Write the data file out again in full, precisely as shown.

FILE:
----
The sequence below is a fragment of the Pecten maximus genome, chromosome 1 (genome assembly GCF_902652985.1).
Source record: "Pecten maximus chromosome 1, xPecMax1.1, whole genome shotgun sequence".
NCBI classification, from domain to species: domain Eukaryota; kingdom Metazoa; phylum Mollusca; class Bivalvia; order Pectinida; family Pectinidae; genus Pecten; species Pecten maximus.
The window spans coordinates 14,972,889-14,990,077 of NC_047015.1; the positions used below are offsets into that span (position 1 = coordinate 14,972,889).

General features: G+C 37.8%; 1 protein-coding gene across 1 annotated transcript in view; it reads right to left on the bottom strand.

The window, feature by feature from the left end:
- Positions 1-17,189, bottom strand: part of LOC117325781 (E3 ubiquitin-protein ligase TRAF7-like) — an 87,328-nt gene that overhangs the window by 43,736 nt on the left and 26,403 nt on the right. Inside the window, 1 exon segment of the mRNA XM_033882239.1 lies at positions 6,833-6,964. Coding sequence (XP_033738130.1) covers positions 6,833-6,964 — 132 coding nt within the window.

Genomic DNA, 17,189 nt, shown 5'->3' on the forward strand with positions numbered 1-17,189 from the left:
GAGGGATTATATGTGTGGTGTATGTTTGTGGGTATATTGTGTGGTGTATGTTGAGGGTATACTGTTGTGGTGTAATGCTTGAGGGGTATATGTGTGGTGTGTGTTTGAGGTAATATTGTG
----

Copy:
The sequence below is a fragment of the Pecten maximus genome, chromosome 1 (genome assembly GCF_902652985.1).
Source record: "Pecten maximus chromosome 1, xPecMax1.1, whole genome shotgun sequence".
NCBI classification, from domain to species: domain Eukaryota; kingdom Metazoa; phylum Mollusca; class Bivalvia; order Pectinida; family Pectinidae; genus Pecten; species Pecten maximus.
The window spans coordinates 14,972,889-14,990,077 of NC_047015.1; the positions used below are offsets into that span (position 1 = coordinate 14,972,889).

General features: G+C 37.8%; 1 protein-coding gene across 1 annotated transcript in view; it reads right to left on the bottom strand.

The window, feature by feature from the left end:
- Positions 1-17,189, bottom strand: part of LOC117325781 (E3 ubiquitin-protein ligase TRAF7-like) — an 87,328-nt gene that overhangs the window by 43,736 nt on the left and 26,403 nt on the right. Inside the window, 1 exon segment of the mRNA XM_033882239.1 lies at positions 6,833-6,964. Coding sequence (XP_033738130.1) covers positions 6,833-6,964 — 132 coding nt within the window.

Genomic DNA, 17,189 nt, shown 5'->3' on the forward strand with positions numbered 1-17,189 from the left:
GAGGGATTATATGTGTGGTGTATGTTTGTGGGTATATTGTGTGGTGTATGTTGAGGGTATACTGTTGTGGTGTAATGCTTGAGGGGTATATGTGTGGTGTGTGTTTGAGGTAATATTGTG